Personal Finance and Online Security

Budgeting 101: How To Budget Money

Have you just received your first pay-check and suddenly you’re asking yourself what should you do with this? Should you buy a new TV, go on holiday, or should you leave it in that bank account you’ve had since forever? Well… I’ve been in this situation before and that kickstarted my journey into understanding how to become more sensible with your money and I wanted to share some ideas.

In this blog post, we’ll discuss three main points:

  • The Importance of a Budget
  • How-to create one
  • Useful Resources

Why Budget?

Having a budget allows you to easily answer two questions — are you spending more than you are earning (this is either your monthly salary, etc). And do you have enough left within your budget to warrant buying something, what would be left if you did?

A well-organised budget will give you the financial security and a peace of mind knowing where you’re receiving and spending your money. At a quick glance, you will be able to see how much you’re spending and where, could I cut down on some of my outgoings? (wow, I spent £100 on food this month, that seems a lot, can I cut this down?)

Most importantly, you’re less likely to end up in debt. It’s so important to understand the value of money and being sensible with what you can spend as entering debt can be a downward spiral that only gets worse.

Budgeting will improve your credit rating/score — this is a whole blog post in itself, but this works in conjunction with the previous point.

No debt = a better credit score = more opportunities in future life

A solid budget will provide you with the foundations to achieve your goals. As mentioned, a well-organised budget allows you to cut down on some outgoings, helping you save for whatever it may be? A new house? Summer holiday?

As Jim Rohn puts it:

‘If your Outgoings are more than your Income, your Upkeep will be your Downfall’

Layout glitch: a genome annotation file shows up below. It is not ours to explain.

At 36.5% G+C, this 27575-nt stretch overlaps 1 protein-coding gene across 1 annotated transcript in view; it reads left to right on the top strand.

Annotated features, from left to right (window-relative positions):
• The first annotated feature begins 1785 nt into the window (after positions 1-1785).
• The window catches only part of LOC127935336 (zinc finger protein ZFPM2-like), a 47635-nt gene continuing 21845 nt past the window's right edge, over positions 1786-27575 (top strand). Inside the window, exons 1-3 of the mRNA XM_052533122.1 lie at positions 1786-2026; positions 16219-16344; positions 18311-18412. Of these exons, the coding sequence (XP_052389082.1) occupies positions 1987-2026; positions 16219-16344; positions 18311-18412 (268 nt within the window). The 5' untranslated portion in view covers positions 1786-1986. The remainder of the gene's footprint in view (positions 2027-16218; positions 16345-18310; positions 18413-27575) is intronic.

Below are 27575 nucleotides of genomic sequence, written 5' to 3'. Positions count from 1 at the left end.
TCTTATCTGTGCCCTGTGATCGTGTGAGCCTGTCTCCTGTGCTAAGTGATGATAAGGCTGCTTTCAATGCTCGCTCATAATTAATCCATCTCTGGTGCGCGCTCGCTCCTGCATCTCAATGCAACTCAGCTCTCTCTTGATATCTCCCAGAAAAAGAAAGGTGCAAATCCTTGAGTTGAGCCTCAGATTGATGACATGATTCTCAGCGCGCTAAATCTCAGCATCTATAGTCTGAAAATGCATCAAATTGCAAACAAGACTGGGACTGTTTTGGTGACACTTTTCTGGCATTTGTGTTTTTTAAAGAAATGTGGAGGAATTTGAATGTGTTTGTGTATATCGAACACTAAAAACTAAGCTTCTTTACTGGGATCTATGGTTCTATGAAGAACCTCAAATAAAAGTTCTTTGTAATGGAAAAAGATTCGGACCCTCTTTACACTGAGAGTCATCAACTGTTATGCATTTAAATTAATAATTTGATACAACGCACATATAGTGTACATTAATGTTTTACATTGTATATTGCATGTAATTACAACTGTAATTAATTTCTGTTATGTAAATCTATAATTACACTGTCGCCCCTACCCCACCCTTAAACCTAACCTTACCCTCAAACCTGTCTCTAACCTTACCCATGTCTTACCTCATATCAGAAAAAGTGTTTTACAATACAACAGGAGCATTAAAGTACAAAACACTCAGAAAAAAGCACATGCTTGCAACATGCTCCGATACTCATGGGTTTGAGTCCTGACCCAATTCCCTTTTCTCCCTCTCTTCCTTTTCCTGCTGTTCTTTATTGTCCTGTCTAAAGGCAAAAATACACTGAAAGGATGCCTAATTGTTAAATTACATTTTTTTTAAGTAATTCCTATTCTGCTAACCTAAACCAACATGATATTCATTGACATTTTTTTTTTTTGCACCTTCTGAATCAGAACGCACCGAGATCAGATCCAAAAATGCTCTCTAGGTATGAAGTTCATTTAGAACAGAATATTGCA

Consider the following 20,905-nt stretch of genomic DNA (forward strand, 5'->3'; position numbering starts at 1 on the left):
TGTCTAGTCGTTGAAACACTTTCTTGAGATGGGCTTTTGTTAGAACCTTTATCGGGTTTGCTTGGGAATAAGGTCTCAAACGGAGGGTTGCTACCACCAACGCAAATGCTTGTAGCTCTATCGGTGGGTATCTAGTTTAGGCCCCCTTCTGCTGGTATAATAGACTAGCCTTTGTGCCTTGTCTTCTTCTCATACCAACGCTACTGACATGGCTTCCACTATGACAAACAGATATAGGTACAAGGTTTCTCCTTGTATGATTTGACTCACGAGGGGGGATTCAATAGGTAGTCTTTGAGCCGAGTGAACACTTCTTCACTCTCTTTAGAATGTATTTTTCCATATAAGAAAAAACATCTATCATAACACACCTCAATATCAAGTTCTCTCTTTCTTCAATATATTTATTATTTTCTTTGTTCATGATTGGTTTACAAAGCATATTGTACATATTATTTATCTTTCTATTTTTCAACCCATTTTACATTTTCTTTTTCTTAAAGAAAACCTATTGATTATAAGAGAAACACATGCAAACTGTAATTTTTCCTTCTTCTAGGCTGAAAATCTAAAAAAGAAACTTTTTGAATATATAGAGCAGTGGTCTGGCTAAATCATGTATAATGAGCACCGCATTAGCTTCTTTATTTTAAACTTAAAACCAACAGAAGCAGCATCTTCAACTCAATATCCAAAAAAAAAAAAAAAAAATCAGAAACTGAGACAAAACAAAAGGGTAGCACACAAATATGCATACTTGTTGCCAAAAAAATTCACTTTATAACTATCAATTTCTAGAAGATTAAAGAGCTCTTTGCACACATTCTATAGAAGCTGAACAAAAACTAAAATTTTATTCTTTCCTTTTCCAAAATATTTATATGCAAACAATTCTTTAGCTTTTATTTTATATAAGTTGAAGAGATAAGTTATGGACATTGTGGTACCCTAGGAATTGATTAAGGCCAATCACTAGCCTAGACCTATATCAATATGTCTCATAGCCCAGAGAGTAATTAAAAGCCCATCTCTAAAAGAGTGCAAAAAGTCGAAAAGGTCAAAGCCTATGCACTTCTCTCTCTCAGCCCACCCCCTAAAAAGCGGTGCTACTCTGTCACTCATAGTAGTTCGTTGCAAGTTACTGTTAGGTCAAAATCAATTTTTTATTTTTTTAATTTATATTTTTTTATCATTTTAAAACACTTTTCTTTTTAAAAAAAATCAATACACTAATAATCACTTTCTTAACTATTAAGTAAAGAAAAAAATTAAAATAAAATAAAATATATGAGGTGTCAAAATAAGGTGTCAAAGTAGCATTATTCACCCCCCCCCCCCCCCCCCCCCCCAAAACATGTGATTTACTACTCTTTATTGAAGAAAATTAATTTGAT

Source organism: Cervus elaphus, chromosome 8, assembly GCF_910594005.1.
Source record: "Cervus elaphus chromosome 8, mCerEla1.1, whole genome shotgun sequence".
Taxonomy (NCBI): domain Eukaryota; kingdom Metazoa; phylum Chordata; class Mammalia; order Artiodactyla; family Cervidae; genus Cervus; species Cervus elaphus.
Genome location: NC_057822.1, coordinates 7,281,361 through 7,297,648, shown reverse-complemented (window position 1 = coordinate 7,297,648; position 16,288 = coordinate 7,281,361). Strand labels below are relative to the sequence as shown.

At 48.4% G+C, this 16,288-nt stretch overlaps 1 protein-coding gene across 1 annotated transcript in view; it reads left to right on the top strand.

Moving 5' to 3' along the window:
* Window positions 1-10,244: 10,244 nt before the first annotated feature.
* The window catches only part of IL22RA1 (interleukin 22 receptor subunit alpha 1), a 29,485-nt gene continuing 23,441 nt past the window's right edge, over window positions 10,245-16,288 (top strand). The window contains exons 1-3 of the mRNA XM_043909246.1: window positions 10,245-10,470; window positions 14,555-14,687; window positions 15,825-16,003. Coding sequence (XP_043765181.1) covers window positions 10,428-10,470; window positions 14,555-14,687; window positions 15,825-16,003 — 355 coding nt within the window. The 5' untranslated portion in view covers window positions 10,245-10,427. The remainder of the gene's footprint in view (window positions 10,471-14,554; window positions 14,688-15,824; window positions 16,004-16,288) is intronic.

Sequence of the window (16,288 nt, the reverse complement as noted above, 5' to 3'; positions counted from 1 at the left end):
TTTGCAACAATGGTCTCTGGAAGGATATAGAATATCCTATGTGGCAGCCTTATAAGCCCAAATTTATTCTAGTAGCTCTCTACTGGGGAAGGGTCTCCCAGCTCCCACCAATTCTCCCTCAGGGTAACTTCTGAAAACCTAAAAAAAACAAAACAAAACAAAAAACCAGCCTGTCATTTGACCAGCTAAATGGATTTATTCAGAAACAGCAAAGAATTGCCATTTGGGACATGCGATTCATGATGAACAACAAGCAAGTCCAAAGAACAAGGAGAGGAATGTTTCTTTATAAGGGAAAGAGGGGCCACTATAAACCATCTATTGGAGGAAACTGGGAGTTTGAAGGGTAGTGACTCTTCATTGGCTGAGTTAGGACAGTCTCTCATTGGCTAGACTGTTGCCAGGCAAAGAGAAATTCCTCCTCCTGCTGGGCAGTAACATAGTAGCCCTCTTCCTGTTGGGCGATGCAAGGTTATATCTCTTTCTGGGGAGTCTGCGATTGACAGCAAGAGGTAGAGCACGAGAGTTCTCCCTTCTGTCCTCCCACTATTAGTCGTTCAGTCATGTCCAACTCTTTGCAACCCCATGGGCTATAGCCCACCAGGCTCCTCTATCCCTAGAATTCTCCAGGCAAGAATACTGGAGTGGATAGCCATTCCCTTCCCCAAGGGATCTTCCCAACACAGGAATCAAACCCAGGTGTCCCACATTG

So, how do you start budgeting?

I personally find budgeting to be incredibly beneficial and a good budget shows you what you have coming in and what you can expect to be leaving your bank account. Mostly, people have a monthly budget, but you can make a weekly or even daily budget! So, how do you create one?

Step 1 — Calculate Income

To create a budget, you’ll first need to understand your income. I would first recommend gathering all your past bank statements and receipts (if you still have them). Your bank statement will show EVERY incoming and outgoing payment you made in that month. Once you have all your incomings (salaries/passive incomes/benefits, etc), we’ll look at outgoings. This could be from your weekly/fortnight/monthly salaries depending on how you’re paid. Here’s an example.

  • Take home pay (after tax) from job: £1,800
  • Tutor lessons: £60
  • Blog income £50

Monthly income total = £1,910

Step 2 — List All Expenses

Write down a list of all the expenses you expect to have during a month. This list could include:

  • Mortgage payments or rent
  • Car payments
  • Insurance
  • Groceries
  • Utilities
  • Entertainment
  • Personal care
  • Eating out
  • Childcare
  • Transportation costs
  • Travel
  • Student loans
  • Savings

Use your bank statements, receipts, and credit card statements from the last six months to identify all your spending.

Step 3 — Determine Your Fixed and Variables

Fixed expenses are those mandatory expenses that you pay the same amount for each time.

Include items like mortgage or rent payments, car payments, set-fee internet service, trash pickup, and regular childcare. If you pay a standard credit card payment, include that amount and any other essential spending that tends to stay the same from month to month.

If you plan to save a fixed amount or pay off a certain amount of debt each month, also include savings and debt repayment as fixed expenses.

Variable expenses are the type that will change from month to month, such as:

  • Groceries
  • Gasoline
  • Entertainment
  • Eating out
  • Gifts

Start assigning a spending value to each category, beginning with your fixed expenses. Then, estimate how much you’ll need to spend per month on variable expenses.

If you’re not sure how much you spend in each category, review your last two or three months of credit card or bank transactions to make a rough estimate.

How to Use Your Budget

After you have set up your budget, you must monitor and continue to track your expenses in each category, ideally every day of the month. The same budgeting spreadsheet or app used to make your budget can also be used to record your expense and income totals.

Recording what you spend throughout the month will keep you from overspending and help you identify unnecessary expenses or problematic spending patterns. Take a few minutes each day to record your expenses, rather than putting it off until the end of the month.

Once you have reached your spending limit in a category, you will either need to stop that type of spending for the month or move money from another category to cover additional expenses. Also, once you have your monthly income, use this simple hack to save even more!

Your goal in using your budget should be to keep your expenses equal to or lower than your income for the month.

-PocketPound

Featured image: Sharon McCutcheon on unsplash

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